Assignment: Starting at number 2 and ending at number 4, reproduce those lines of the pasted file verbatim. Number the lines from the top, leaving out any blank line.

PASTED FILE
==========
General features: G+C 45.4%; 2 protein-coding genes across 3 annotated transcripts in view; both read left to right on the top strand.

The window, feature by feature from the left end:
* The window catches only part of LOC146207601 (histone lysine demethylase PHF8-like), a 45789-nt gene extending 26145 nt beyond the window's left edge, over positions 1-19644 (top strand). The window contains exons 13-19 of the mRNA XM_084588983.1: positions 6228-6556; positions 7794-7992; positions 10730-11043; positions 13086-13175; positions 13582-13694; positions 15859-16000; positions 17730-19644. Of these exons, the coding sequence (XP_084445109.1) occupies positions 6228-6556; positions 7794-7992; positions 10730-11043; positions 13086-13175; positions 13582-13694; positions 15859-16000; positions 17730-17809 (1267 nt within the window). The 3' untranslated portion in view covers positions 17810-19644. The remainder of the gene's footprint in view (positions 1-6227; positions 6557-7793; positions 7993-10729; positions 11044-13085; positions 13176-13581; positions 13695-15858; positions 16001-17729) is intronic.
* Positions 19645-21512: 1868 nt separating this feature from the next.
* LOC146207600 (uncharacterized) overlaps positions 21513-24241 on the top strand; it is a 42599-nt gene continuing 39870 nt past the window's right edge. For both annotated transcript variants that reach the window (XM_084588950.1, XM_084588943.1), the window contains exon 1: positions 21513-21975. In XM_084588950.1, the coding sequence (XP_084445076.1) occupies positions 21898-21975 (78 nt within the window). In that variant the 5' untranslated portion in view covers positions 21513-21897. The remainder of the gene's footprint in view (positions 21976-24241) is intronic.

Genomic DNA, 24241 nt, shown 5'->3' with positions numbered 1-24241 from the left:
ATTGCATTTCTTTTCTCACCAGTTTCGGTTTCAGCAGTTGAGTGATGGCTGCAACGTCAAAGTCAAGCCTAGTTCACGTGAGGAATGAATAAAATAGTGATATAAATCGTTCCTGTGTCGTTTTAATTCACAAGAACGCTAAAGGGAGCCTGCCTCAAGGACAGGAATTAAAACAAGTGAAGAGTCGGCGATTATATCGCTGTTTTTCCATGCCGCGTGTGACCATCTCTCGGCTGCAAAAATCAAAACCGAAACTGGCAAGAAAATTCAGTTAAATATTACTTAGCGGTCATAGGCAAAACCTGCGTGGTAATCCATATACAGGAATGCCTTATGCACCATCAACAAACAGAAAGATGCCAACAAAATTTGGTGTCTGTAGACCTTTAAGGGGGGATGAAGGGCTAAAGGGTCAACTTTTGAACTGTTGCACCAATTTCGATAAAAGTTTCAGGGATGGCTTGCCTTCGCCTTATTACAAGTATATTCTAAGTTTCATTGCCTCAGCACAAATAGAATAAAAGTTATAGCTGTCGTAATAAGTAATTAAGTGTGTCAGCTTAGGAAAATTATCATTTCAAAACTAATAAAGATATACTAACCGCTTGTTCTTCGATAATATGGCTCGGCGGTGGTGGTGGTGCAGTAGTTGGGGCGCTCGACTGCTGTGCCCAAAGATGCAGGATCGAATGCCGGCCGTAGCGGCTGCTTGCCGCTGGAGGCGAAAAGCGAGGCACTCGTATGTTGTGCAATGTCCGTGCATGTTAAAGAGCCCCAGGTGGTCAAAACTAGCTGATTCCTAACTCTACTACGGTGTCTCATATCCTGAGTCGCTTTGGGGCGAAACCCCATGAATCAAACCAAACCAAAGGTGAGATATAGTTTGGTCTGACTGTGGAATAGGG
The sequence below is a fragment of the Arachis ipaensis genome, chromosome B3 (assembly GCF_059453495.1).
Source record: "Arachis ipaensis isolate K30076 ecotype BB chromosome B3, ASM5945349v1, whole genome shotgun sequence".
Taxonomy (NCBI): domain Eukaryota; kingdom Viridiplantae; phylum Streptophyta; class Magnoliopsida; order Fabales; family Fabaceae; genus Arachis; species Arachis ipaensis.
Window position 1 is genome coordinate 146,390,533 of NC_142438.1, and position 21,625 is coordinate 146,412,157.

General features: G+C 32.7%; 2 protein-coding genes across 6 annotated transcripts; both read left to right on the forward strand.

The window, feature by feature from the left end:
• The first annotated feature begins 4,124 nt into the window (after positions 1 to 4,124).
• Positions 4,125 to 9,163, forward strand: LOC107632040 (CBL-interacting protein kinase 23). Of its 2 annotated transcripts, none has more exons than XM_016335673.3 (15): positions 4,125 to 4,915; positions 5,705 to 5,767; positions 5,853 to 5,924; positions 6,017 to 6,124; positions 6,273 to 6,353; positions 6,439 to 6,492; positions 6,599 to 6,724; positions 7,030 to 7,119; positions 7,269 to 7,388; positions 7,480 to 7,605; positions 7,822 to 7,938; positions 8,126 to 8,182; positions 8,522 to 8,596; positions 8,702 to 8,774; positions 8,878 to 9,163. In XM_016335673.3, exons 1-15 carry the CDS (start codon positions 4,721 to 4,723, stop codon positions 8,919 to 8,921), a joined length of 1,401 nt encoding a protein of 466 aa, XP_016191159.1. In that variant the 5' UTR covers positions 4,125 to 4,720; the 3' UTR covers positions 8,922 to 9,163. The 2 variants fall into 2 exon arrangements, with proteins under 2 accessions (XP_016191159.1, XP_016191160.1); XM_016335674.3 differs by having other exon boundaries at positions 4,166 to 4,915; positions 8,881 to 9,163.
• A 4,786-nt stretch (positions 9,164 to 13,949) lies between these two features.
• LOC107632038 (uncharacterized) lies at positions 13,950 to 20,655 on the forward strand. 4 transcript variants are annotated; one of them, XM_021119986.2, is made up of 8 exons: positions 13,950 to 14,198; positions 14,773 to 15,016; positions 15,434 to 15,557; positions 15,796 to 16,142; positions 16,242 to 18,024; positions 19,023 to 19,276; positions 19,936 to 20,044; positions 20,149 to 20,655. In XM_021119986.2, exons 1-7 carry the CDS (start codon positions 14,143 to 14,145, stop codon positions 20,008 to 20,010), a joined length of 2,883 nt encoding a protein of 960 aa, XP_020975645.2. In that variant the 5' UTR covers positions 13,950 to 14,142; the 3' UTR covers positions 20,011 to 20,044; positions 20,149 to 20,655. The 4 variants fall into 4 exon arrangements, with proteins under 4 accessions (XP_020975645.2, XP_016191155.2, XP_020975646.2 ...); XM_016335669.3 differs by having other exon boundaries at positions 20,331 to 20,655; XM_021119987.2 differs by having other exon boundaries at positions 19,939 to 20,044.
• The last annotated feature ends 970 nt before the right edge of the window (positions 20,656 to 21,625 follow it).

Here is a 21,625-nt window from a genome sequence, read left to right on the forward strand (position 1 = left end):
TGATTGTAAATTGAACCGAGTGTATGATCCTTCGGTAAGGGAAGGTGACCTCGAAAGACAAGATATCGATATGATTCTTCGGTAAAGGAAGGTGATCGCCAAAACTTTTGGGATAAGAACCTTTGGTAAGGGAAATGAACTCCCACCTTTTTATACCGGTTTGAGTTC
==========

The window, feature by feature from the left end:
* The window catches only part of LOC146207601 (histone lysine demethylase PHF8-like), a 45789-nt gene extending 26145 nt beyond the window's left edge, over positions 1-19644 (top strand). The window contains exons 13-19 of the mRNA XM_084588983.1: positions 6228-6556; positions 7794-7992; positions 10730-11043; positions 13086-13175; positions 13582-13694; positions 15859-16000; positions 17730-19644. Of these exons, the coding sequence (XP_084445109.1) occupies positions 6228-6556; positions 7794-7992; positions 10730-11043; positions 13086-13175; positions 13582-13694; positions 15859-16000; positions 17730-17809 (1267 nt within the window). The 3' untranslated portion in view covers positions 17810-19644. The remainder of the gene's footprint in view (positions 1-6227; positions 6557-7793; positions 7993-10729; positions 11044-13085; positions 13176-13581; positions 13695-15858; positions 16001-17729) is intronic.
* Positions 19645-21512: 1868 nt separating this feature from the next.